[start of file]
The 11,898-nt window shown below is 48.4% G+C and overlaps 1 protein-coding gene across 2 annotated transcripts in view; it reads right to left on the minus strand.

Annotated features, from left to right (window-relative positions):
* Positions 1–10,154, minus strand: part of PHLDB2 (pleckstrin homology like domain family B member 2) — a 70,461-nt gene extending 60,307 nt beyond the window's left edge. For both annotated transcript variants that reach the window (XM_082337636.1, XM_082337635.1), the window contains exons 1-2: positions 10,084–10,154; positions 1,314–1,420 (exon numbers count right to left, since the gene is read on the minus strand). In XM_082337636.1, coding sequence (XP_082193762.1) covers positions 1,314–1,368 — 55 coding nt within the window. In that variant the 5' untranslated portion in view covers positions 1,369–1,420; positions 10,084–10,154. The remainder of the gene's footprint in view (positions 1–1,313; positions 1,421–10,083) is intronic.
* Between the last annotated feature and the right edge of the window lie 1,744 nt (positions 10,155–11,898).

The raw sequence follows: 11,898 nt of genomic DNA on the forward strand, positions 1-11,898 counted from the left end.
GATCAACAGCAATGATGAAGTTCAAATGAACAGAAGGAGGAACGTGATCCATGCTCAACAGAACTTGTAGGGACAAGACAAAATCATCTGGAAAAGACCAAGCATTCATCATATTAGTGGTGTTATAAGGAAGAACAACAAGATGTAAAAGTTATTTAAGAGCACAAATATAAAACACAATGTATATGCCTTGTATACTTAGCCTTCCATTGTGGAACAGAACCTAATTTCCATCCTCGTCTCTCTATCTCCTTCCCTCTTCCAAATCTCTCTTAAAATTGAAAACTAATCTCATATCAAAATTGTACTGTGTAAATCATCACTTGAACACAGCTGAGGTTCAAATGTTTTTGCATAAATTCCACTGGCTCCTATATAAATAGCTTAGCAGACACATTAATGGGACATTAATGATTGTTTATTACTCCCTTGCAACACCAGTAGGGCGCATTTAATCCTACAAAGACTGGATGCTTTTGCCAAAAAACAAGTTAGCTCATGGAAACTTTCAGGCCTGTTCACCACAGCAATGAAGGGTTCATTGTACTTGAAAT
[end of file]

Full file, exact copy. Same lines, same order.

The 11,898-nt window shown below is 48.4% G+C and overlaps 1 protein-coding gene across 2 annotated transcripts in view; it reads right to left on the minus strand.

Annotated features, from left to right (window-relative positions):
* Positions 1–10,154, minus strand: part of PHLDB2 (pleckstrin homology like domain family B member 2) — a 70,461-nt gene extending 60,307 nt beyond the window's left edge. For both annotated transcript variants that reach the window (XM_082337636.1, XM_082337635.1), the window contains exons 1-2: positions 10,084–10,154; positions 1,314–1,420 (exon numbers count right to left, since the gene is read on the minus strand). In XM_082337636.1, coding sequence (XP_082193762.1) covers positions 1,314–1,368 — 55 coding nt within the window. In that variant the 5' untranslated portion in view covers positions 1,369–1,420; positions 10,084–10,154. The remainder of the gene's footprint in view (positions 1–1,313; positions 1,421–10,083) is intronic.
* Between the last annotated feature and the right edge of the window lie 1,744 nt (positions 10,155–11,898).

The raw sequence follows: 11,898 nt of genomic DNA on the forward strand, positions 1-11,898 counted from the left end.
GATCAACAGCAATGATGAAGTTCAAATGAACAGAAGGAGGAACGTGATCCATGCTCAACAGAACTTGTAGGGACAAGACAAAATCATCTGGAAAAGACCAAGCATTCATCATATTAGTGGTGTTATAAGGAAGAACAACAAGATGTAAAAGTTATTTAAGAGCACAAATATAAAACACAATGTATATGCCTTGTATACTTAGCCTTCCATTGTGGAACAGAACCTAATTTCCATCCTCGTCTCTCTATCTCCTTCCCTCTTCCAAATCTCTCTTAAAATTGAAAACTAATCTCATATCAAAATTGTACTGTGTAAATCATCACTTGAACACAGCTGAGGTTCAAATGTTTTTGCATAAATTCCACTGGCTCCTATATAAATAGCTTAGCAGACACATTAATGGGACATTAATGATTGTTTATTACTCCCTTGCAACACCAGTAGGGCGCATTTAATCCTACAAAGACTGGATGCTTTTGCCAAAAAACAAGTTAGCTCATGGAAACTTTCAGGCCTGTTCACCACAGCAATGAAGGGTTCATTGTACTTGAAAT